Monday, July 09, 2007

Debra - Monday Morning Muse on MOSSY CREEK

A year or so ago, the BelleBooks editor was kicking around some ideas for the next Mossy Creek series novel and the subject of the circus and "no room at the inn" came up. (Brainstorming often goes awry.)

Just that easily Cirque d'Europa arrived in Mossy Creek on a broken-down tour bus in time for Valentine's Day weekend with no rooms at the inn. Well, once you added romance authors to the mix, no character in town was safe from Cupid's arrow. New love, old love, crazy love, sweet love, stubborn love.

# 6 in the Mossy Creek series has arrived!

Working in a collective novel is always...interesting. With each new book we're convinced we've come up with the new, improved and painless way to do this. And shortly thereafter we discover we haven't.

This time the editor gave us our marching orders. We knew the calendar (Valentine's), the weather, the type of circus (no animals or Ringling Brothers' clowns), that our stories had to begin on Friday, include/host a stranded member of the circus, deal with romance in some way and resolve the character problems/issues by Sunday afternoon when the circus leaves town. Of course we all had to respect the general Mossy Creek universe and established character relationships. Killing off someone's character is frowned upon.

Email will fly back and forth as one author questions another. "Hey, DebS, is it okay if I give Ida [her character] some jugglers at her house because Amos [my character] really really really wants to make a few snarky comments about her ability to juggle"

You see, Amos (Chief of Police and much younger than Ida, the sexy 50-ish mayor) has a thing for Ida. She (in deep denial) has been running as fast and as hard as she can from the chemistry and age-difference between them. She's been dating a gorgeous retired colonel who everyone knows isn't right for her, but the colonel's safe.

What was Deb Smith's response to my very clever juggling set-up? She jumped right on it. And then had Ida host a juggling family with a hunky, unattached older French patriarch just to tick my character off. ARRGH! Now, Amos has to deal with TWO other men in Ida's life. Not to mention her dead husband who was the love of her life.

If that didn't make things difficult enough, he's still dealing with a parrakeet so thoughtfully bequeathed to him by author Anne Bishop whose Tweedle Dee story from SUMMER IN MOSSY CREEK had me crying so hard I couldn't see my computer screen. And knowing I was stuck with that damned bird forevermore.

The moral of this story is that if you're ever in a collective novel series be sure you aren't involved with evil authors because if you are, then it's "Katie bar the door." All bets are off.

One other time a group of us were doing an online pass-the-baton story for some website and I volunteered for chapter 4. I'd rather take a beating than write love scenes (although I write excellent ones thank-you-very-much!) I figured I was safe in chapter 4. Imagine my surprise when Sandra Chastain chortled like an evil genius as she emailed me her chapter 3 which ended in a no-way-to-get-out-of-it love scene about to happen. Of course I took my revenge on the next poor author who was terrified of comedy and left her high and dry in the middle of a comic scene.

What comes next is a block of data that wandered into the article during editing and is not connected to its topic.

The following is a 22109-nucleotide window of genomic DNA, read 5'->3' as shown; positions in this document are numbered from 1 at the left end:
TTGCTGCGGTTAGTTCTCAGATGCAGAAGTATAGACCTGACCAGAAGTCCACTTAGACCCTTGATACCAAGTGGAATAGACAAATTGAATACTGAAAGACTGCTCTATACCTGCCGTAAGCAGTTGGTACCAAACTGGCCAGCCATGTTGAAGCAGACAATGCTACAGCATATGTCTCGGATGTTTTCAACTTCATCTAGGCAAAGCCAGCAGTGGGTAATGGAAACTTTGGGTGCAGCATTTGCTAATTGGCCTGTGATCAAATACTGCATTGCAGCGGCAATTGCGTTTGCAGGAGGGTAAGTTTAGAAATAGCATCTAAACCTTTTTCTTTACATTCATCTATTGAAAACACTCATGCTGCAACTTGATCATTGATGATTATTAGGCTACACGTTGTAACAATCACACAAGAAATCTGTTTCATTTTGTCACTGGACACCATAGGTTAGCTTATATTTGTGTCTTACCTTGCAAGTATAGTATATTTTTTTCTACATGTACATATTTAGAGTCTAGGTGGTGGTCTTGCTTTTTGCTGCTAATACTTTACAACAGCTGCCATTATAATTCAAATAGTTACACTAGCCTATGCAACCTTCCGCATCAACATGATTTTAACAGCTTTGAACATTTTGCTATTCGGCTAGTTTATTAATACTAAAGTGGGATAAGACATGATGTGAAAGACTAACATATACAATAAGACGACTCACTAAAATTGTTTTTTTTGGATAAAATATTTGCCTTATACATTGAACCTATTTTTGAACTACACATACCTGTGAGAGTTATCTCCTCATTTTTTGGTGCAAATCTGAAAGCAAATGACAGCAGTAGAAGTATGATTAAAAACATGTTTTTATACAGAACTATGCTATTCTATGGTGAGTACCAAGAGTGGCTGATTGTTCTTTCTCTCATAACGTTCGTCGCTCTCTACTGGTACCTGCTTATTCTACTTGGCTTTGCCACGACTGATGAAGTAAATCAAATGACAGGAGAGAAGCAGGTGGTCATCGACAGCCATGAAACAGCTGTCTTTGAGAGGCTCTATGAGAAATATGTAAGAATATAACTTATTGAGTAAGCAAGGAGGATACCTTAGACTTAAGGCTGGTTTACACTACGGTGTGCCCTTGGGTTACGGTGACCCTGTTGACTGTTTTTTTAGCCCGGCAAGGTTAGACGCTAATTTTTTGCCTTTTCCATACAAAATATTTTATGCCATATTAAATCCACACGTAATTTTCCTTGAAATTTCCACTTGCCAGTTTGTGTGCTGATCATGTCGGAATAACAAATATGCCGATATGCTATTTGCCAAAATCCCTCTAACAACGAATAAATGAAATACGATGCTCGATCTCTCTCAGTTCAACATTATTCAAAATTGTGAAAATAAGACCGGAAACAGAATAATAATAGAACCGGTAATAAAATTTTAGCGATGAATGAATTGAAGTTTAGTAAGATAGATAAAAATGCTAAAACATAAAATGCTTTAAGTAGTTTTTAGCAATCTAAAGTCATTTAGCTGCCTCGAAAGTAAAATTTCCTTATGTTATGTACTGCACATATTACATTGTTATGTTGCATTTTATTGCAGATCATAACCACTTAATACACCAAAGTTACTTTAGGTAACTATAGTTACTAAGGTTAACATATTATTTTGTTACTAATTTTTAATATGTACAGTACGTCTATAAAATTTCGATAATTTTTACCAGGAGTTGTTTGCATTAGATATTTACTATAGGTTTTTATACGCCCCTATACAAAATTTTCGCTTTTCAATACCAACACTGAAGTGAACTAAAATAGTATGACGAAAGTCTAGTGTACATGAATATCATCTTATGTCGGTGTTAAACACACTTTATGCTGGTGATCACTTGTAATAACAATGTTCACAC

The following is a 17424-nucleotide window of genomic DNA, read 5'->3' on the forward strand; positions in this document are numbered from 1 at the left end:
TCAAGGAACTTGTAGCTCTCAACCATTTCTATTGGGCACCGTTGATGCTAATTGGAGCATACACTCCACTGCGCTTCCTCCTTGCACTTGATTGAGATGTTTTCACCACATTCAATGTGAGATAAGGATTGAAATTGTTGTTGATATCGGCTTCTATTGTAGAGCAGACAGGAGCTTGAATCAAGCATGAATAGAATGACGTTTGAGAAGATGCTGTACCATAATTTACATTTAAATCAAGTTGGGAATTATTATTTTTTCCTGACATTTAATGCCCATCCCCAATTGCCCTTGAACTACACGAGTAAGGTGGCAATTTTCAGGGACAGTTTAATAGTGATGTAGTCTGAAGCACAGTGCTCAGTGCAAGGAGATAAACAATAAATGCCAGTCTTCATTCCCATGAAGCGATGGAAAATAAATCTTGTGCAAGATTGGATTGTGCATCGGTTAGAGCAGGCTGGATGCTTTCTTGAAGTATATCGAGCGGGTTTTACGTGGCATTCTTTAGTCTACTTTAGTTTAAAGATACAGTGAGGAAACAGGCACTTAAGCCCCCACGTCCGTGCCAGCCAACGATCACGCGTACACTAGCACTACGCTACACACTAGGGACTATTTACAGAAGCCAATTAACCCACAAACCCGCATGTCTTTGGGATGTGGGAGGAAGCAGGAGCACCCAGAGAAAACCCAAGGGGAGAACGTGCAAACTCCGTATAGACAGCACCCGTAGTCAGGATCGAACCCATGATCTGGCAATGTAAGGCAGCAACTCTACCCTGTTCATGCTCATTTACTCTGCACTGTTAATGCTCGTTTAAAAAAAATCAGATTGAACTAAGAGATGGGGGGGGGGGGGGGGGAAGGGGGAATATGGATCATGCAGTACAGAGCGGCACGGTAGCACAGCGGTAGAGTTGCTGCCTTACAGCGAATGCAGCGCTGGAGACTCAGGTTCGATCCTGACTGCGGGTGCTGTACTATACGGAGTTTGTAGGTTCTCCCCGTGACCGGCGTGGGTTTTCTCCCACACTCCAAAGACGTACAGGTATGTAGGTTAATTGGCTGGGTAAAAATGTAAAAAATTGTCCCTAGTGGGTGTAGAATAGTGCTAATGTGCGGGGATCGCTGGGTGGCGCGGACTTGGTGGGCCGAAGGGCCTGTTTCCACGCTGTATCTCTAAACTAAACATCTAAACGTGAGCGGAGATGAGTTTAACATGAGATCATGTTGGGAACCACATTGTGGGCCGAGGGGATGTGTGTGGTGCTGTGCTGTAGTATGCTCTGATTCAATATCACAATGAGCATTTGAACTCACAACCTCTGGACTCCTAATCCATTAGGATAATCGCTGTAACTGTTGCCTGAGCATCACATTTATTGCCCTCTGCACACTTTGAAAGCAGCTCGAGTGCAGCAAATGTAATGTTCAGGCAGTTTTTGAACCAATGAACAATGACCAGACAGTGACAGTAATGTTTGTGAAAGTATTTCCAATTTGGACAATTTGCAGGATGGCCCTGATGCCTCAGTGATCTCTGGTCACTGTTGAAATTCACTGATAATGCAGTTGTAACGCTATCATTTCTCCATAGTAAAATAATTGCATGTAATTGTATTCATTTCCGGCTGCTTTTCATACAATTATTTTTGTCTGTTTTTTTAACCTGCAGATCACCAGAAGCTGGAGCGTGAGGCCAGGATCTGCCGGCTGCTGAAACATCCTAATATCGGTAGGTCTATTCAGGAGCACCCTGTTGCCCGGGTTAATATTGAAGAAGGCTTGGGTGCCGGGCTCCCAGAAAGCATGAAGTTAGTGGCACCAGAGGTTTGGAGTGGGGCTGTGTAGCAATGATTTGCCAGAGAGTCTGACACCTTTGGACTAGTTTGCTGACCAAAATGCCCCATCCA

Are authors perverse? Or do we all love the practical joke? A little one-ups-manship? What's your best evil genius moment? Favorite practical joke?


Betina Krahn said...

Okay Deb, this is fascinating. You write this "collective" book one chapter at a time, passing it from author to author? What a fun and diabolical thing to do! Where do I sign up?

Yeah, I think we all love the practical joke. . . but some of us are better at it than others. I'm not really good a it. . . not since the short-sheeting days at summer camp.

I thought one of my best evil-genius moments came in an article I did for RT years ago. . . I refuted rumors of all kinds of wild stuff about me running off with my "stable hand" and my writing being channeled from a secret device that arrived in a beam of light from a mysterious craft. And the response was ZERO. Silence. Nil. I thought it was hysterical. . . not a single guffaw, that I could tell.

These days, I stick to Ole and Lena jokes.

Betina Krahn said...

And by the way, I LOVE Mossy Creek. Those books deserve to sell like hotcakes!

lois greiman said...

This process sounds sooooooooooo fascinating. How many authors are there in Mossy Creek? I've never read one but I can see it's time.

Keri Ford said...

Deb, I'm glad you wrote about this. I've heard of the Mossy Creek books, but I didn't really know what they were. They sound really interesting.

I'm with Betina and Lois, I want to know more!!

Michele Hauf said...

Yep, sign me on to read Mossy Creek too. Especially if I can read evil geniuses at work.

I did a collaborate series with 3 other authors, and we all created a world to work in. Little did I know I'd be writing myself into an impossible ending within that world. It was such a major rule that applied across all our stories, that I didn't dare ask to change it. So I had to figure out how to make a romance work, when I knew the hero would lose his memory at the end of the book, and all memory of the heroine.

Whew! It's tough work doing those collaborations, but I think I'd like to get in on a fun one where you gotta watch your friends, cause they just might give you a parakeet!


Christie Ridgway said...

Deb: I've done a few series with other authors and it's as much fun as it is a pain to get all the details right. I found when we wrote an author-generated series that I had much more sympathy for the editors who came up with the ones I'd participated in before.